vitamin D

A mixture of several forms of vitamin D: Vitamin D3 is synthesised in the skin upon exposure to ultraviolet light; in contrast, vitamin D2 is obtained only from the diet. Both vitamins D2 and D3 are metabolised to 25-hydroxy vitamin D in the liver, and then to the active 1,25 dihydroxy form in the kidney. Vitamin D has a major role in the intestinal absorption of calcium, bone calcium balance and renal excretion of calcium, and is measured as part of a workup for hypocalcaemia, hypercalcaemia and hypophosphataemia.
 
Toxicity
Infants given excess vitamin D may develop atherosclerosis, severe mental retardation, facial dysmorphia, kidney damage, recurrent infections, anorexia, failure to thrive, and may die; as with adults ingesting megadoses of vitramin D, the damage is caused by excess calcium absorption.

vi·ta·min D

(vī'tă-min)
Generic descriptor for all steroids exhibiting the biologic activity of ergocalciferol or cholecalciferol, the antirachitic vitamins. They promote the proper use of calcium and phosphorus, thereby favoring proper bone and tooth formation and maintenance in children.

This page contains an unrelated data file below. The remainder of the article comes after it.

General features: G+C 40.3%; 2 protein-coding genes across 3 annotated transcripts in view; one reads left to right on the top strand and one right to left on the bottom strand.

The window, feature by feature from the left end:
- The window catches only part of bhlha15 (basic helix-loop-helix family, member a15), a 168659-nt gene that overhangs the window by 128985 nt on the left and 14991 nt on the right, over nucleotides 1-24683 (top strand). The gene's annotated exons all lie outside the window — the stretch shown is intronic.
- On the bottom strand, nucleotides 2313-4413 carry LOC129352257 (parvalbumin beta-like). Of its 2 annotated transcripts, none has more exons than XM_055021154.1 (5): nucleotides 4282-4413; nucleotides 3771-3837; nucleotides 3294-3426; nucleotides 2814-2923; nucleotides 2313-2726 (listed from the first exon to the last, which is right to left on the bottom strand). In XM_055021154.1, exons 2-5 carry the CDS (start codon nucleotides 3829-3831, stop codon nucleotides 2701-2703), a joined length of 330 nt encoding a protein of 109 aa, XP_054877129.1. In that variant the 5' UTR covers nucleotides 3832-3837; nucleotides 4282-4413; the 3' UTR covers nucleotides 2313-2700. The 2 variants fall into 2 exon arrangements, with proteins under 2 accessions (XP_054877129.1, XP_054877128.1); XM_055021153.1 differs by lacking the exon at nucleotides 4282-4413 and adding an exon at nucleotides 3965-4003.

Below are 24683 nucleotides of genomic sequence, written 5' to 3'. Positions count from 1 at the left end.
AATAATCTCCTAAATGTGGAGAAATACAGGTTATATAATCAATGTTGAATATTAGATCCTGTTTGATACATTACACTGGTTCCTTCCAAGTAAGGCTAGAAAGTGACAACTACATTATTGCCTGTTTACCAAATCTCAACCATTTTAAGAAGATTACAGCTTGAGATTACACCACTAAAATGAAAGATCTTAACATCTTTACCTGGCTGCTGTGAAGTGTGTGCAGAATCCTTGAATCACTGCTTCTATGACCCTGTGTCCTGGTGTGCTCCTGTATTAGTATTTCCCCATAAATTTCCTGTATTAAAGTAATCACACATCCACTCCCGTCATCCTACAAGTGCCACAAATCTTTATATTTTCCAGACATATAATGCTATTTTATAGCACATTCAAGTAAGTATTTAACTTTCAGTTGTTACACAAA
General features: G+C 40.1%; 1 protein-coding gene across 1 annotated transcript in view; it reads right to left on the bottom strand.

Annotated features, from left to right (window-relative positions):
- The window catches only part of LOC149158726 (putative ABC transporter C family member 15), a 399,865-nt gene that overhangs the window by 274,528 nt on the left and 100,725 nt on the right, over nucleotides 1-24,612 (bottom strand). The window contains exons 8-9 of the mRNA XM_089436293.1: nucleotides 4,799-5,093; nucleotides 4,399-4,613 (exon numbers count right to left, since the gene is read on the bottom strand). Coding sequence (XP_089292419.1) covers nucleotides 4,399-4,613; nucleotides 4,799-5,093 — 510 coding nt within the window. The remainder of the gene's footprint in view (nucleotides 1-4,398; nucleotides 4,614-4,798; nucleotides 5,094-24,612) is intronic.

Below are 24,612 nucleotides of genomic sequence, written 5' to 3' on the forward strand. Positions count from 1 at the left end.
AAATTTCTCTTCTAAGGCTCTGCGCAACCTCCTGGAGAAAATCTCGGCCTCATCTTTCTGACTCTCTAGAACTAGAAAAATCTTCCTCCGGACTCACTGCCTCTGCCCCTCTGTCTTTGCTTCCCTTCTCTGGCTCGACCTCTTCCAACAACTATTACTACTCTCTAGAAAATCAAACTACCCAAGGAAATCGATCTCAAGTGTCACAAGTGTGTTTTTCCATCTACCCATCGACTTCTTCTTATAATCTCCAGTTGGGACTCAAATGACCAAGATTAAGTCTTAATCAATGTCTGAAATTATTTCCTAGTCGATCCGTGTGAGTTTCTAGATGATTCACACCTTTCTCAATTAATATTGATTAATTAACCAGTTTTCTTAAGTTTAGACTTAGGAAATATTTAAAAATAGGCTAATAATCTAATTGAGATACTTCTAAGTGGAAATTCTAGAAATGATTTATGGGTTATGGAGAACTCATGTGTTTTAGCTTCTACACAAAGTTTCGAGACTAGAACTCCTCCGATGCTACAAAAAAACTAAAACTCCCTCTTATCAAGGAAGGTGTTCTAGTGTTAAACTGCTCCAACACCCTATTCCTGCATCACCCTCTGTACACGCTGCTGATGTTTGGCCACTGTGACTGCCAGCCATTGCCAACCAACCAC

vitamin D

a fat-soluble molecule found in fish liver oils, and also produced in the skin when subjected to ultraviolet rays from sunlight. The main function of the vitamin is to increase the utilization of calcium and phosphorus in bones and teeth. A deficiency results in RICKETS in children and osteomalacia (bone-softening) in adults, particularly women after several pregnancies.

vitamin D

group of steroids with biological activity of cholecalciferol and ergocalciferol; promote calcium and phosphorus absorption; promote normal skeletal growth and bone/tooth formation
  • vitamin D derivatives see calcitriol, used in long-term treatment of hypocalcaemia

vitamin D,